3) People's typical personal evaluation of risk is not the same as the actuarial evaluation that is used to generate clinical guidelines. A pill that can reduce the risk of a natural event such as the development of heart disease and myocardial infarction, while posing a lesser risk of an event that would not occur if you didn't take the pill -- in this case myopathy -- might not look like a good tradeoff to the person taking it. This is especially true if there appear to be other ways of reducing the risk of heart disease, such as stringent diet, exercise, etc. -- even though the person is highly unlikely to do those things in reality.
4) The danger that some people may be prescribed statins inappropriately, or use them inappropriately (e.g., they are more risky for alcohol abusers and grapefruit juice drinkers) means that some individuals will suffer harm that can be anticipated, even if the population experiences a net benefit. Do these people deserve compensation? How do these risks affect our evaluation of the entire project of selling these drugs?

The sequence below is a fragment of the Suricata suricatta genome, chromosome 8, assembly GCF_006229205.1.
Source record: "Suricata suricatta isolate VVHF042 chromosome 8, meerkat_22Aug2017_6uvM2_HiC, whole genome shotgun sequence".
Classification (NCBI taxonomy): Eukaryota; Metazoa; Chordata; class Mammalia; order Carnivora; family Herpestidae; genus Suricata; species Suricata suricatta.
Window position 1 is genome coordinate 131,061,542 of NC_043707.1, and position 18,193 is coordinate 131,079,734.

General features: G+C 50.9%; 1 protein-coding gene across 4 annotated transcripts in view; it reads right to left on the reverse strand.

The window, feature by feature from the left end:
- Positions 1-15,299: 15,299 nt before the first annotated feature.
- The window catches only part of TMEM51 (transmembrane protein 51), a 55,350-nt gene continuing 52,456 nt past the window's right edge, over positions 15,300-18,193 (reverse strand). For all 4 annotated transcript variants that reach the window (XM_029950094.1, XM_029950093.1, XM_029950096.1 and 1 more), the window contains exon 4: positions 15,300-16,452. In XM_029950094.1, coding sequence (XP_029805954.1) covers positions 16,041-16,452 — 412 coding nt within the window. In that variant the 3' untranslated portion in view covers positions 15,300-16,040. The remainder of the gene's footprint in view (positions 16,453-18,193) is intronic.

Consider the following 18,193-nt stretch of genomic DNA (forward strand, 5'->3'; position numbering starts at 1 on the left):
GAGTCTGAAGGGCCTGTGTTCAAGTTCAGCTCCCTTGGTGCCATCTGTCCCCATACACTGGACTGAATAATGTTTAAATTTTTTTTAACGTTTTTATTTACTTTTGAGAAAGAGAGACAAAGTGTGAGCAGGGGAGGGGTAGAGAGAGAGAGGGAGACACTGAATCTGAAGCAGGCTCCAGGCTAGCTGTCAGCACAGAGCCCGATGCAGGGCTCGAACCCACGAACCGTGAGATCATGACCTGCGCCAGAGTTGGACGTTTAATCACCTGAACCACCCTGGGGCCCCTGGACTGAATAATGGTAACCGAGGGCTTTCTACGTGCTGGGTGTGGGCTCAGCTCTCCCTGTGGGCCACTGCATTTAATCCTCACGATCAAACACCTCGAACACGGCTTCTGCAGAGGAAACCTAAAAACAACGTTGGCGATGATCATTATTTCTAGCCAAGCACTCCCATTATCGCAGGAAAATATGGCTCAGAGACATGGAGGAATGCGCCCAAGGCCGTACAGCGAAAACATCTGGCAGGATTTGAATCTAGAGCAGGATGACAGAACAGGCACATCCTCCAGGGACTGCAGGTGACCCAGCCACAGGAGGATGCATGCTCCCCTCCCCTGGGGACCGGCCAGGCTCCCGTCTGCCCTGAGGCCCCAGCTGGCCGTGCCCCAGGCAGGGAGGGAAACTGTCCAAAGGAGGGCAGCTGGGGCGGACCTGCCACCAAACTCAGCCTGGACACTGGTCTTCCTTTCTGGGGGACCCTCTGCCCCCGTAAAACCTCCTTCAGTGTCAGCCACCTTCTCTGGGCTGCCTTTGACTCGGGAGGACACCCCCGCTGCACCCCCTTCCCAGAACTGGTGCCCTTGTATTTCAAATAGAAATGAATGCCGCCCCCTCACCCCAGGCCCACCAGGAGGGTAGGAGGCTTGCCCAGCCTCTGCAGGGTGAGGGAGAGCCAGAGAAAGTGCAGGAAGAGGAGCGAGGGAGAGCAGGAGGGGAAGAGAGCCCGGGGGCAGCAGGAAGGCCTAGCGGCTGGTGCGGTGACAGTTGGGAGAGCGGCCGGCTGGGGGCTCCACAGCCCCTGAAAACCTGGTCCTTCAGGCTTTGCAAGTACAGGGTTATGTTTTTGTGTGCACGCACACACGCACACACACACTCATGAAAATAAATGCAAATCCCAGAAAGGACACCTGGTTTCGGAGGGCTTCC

5) Is there a substantial hidden cost to labeling people without manifest illness with a disease label, such as hypercholesterolemia, and putting them on a treatment regimen? Do we somehow suffer morally or psychologically from this? Does it make us dependent, or self-involved, or anxious? Is it a misallocation of resources?
6) In the end, can we really depend on the NIH-FDA-medical-industrial complex to give us accurate and honest information so that we can make decisions with confidence? I have offered for your consideration consensus guidelines on statin use and the clinical advisory on adverse effects, but I know that many readers will simply not believe them. I personally am much less skeptical in this case than I am in the case of anti-depressants, for example, but I can understand why people are doubtful.
Further feedback is encouraged. Have at it.